The matter was raised again at the latest full council meeting at Leeds Civic Hall, where Conservative councillor Ryan Stephenson, who represents the Harewood ward, urged the ruling Labour administration to “revise down your housing target...and relieve communities in the Harewood ward and across this city from the inappropriate, unnecessary and unwanted development on greenfield and greenbelt sites in this city while urban brownfield stands undeveloped”.

Councillor Graham Hyde, Labour councillor for Killingbeck and Seacroft, said the latest raft of planning approvals represented 33 hectares of brownfield land being developed over a number of years.

He urged colleagues across the political parties to stop “bickering” about greenfield or brownfield, and recognise that a compromise was the only way forward.

“It has to be a compromise. It has to be greenfield AND brownfield,” he said.

“The [site allocations] plan is [about] brownfield.

“But the interesting thing is that her majesty’s Government says we can’t do brownfield sites first.

“We have lobbied Government on this but we get the same answer, ‘no you can’t do it’. This plan has to go through. Because otherwise, developers will come along and they will choose easy development sites, which are greenfield, as they have done in my ward.

“We have to stop [bickering] about greenfield or brownfield - because that doesn’t help the community.”

A recent study commissioned by the Campaign To Protect Rural England (CPRE), entitled “Why brownfield first needs to be strengthened” examined the pace of housing development in 15 cities, including Leeds.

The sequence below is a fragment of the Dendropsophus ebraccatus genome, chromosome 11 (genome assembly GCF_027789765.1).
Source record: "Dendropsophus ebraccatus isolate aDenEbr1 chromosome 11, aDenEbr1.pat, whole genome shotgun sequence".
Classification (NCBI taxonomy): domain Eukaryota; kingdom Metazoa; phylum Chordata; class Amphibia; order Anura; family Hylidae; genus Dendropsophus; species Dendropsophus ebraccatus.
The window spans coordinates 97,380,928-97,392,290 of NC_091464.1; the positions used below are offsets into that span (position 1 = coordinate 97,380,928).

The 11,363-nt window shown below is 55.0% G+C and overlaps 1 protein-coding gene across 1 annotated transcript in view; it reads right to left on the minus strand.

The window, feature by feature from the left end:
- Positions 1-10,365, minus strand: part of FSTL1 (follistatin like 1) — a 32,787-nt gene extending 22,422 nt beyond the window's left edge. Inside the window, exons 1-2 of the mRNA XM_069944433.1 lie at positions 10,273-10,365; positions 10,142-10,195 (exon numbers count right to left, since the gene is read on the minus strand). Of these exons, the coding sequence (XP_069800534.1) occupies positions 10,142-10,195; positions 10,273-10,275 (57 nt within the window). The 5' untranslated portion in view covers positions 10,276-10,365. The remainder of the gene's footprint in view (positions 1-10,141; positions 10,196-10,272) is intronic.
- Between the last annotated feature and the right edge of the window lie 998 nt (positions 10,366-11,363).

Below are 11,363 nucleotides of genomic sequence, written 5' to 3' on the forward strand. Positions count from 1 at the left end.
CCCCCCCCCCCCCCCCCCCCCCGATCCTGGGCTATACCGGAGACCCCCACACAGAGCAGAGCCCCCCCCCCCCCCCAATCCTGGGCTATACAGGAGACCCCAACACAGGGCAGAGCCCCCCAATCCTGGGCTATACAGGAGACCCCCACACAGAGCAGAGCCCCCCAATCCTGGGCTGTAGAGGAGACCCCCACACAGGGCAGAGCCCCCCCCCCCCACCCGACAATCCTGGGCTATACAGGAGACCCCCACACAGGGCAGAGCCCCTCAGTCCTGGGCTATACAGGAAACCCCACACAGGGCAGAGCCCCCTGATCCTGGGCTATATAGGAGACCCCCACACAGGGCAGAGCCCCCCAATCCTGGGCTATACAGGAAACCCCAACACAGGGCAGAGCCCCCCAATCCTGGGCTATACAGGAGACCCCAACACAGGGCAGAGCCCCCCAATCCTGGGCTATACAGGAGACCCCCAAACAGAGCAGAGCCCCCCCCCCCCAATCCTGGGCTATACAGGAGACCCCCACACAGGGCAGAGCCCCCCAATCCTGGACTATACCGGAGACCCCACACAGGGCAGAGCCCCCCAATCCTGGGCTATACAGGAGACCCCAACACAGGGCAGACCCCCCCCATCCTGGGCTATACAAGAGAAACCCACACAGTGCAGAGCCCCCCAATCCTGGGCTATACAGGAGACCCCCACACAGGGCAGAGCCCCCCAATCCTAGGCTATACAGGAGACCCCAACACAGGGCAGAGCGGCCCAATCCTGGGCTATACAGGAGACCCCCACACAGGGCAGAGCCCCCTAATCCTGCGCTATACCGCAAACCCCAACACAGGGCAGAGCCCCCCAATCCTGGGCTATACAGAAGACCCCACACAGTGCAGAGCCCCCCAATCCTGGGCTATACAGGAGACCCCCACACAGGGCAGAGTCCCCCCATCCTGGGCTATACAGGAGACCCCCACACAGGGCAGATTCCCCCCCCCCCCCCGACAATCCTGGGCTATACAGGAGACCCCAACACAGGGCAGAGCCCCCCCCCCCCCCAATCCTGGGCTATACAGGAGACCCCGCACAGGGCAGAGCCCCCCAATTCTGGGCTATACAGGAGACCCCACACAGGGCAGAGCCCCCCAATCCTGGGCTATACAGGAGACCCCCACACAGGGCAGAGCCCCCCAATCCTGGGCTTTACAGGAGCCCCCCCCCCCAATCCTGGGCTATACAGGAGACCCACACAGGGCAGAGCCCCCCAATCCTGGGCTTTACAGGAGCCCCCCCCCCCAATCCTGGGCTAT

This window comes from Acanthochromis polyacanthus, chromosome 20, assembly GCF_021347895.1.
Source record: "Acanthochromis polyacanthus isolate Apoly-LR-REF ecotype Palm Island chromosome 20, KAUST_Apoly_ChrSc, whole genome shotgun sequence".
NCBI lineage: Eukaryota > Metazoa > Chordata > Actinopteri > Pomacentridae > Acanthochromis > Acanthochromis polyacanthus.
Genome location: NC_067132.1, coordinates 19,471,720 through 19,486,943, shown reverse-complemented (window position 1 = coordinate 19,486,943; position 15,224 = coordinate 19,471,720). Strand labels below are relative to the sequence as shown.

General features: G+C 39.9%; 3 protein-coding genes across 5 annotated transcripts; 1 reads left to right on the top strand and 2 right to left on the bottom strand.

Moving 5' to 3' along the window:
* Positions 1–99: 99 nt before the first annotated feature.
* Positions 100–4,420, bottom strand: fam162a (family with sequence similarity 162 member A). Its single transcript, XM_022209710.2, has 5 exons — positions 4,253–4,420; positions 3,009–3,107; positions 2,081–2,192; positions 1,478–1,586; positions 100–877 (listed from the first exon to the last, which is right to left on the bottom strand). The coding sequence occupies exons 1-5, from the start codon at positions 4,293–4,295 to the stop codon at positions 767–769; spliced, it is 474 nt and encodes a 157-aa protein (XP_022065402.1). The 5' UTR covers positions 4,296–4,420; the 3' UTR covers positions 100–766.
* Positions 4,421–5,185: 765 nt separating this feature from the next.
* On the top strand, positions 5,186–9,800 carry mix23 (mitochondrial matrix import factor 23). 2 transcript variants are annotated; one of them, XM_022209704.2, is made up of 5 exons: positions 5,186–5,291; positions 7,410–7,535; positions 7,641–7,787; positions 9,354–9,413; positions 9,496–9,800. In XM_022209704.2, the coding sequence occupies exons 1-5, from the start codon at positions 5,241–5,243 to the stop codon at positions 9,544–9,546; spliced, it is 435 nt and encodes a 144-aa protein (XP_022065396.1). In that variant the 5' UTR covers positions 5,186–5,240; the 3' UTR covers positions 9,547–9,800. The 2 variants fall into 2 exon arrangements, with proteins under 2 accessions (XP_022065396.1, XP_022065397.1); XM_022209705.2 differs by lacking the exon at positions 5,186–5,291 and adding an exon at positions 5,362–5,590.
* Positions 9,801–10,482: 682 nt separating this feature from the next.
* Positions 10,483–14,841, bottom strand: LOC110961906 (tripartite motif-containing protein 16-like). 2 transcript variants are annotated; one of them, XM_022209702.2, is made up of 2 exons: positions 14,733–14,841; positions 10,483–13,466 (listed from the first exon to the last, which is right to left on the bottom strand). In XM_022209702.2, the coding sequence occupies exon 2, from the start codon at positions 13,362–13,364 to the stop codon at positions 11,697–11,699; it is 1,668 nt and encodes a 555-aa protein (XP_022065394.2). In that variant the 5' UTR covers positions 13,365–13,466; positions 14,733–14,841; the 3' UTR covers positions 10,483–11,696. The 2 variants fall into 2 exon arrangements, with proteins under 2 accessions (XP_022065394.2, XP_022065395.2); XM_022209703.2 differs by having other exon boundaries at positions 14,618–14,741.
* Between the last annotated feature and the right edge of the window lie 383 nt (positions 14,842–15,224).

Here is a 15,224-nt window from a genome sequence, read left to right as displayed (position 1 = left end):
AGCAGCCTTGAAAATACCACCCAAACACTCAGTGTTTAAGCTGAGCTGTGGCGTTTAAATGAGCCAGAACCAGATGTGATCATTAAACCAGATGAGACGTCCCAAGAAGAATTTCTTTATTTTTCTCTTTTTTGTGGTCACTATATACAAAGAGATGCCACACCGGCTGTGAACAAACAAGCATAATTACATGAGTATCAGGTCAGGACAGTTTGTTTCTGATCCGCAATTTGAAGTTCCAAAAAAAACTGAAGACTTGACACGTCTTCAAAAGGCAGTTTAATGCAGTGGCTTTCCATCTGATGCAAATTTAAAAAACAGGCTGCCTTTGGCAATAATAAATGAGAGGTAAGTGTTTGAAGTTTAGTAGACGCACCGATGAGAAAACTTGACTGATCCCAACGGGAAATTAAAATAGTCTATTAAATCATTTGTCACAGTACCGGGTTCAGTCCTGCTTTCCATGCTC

It found that in Leeds, of the total 138 house building projects with active planning permission, 23 per cent were on green field land and the rest on brownfield land.

Of the 15 cities in the study, Leeds had the fourth LOWEST proportion of greenfield developments. Corby, in Northamptonshire, had the highest greenfield development rate - 68 per cent.

Overall, brownfield land accounted for 63 per cent of houses with an active planning consent during the three years to March 2015, but 70 per cent of the houses that had been completed by the end of March 2015.

CPRE found that some of the local authorities included in the research “are making efforts to promote brownfield development” and examined how “government policies are undermining these efforts”. It also suggested some reasons why brownfield sites stall more frequently than greenfield sites.

The study also noted: “It is also clear, however, that greenfield land is being released and developed, often after planning appeals, in areas where local authorities want to see brownfield sites being built on first. Much of the greenfield development that has taken place in these areas is arguably unnecessary when there is more than enough brownfield land with planning permission to provide for what has been built.”

The study, published in March 2016, pointed out “obstacles that are preventing residential development from taking place on brownfield land”.

It concluded: “These include land ownership obstacles and physical obstacles such as site preparation costs and the reliance on developers to pay the high cost of remediating contaminated land. National and local planning policy is also currently acting as a barrier to development as it does not contain a sequential approach to land allocation which prioritises brownfield development.”